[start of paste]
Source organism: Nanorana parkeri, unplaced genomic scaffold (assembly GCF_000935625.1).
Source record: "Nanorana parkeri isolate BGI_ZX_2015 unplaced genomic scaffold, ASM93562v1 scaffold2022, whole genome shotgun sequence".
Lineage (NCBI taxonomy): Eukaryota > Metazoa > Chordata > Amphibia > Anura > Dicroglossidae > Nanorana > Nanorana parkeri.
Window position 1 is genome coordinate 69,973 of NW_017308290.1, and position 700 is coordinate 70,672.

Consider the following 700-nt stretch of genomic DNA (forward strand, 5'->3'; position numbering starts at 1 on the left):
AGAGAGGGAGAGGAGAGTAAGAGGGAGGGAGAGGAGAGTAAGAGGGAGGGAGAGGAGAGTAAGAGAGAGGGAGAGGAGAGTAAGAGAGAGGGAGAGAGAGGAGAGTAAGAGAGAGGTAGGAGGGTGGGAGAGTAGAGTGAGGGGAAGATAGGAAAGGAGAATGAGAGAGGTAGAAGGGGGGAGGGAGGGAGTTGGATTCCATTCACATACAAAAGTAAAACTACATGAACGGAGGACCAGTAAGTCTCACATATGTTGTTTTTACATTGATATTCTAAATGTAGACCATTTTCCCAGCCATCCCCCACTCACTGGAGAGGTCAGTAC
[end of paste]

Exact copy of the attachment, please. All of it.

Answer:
Source organism: Nanorana parkeri, unplaced genomic scaffold (assembly GCF_000935625.1).
Source record: "Nanorana parkeri isolate BGI_ZX_2015 unplaced genomic scaffold, ASM93562v1 scaffold2022, whole genome shotgun sequence".
Lineage (NCBI taxonomy): Eukaryota > Metazoa > Chordata > Amphibia > Anura > Dicroglossidae > Nanorana > Nanorana parkeri.
Window position 1 is genome coordinate 69,973 of NW_017308290.1, and position 700 is coordinate 70,672.

Consider the following 700-nt stretch of genomic DNA (forward strand, 5'->3'; position numbering starts at 1 on the left):
AGAGAGGGAGAGGAGAGTAAGAGGGAGGGAGAGGAGAGTAAGAGGGAGGGAGAGGAGAGTAAGAGAGAGGGAGAGGAGAGTAAGAGAGAGGGAGAGAGAGGAGAGTAAGAGAGAGGTAGGAGGGTGGGAGAGTAGAGTGAGGGGAAGATAGGAAAGGAGAATGAGAGAGGTAGAAGGGGGGAGGGAGGGAGTTGGATTCCATTCACATACAAAAGTAAAACTACATGAACGGAGGACCAGTAAGTCTCACATATGTTGTTTTTACATTGATATTCTAAATGTAGACCATTTTCCCAGCCATCCCCCACTCACTGGAGAGGTCAGTAC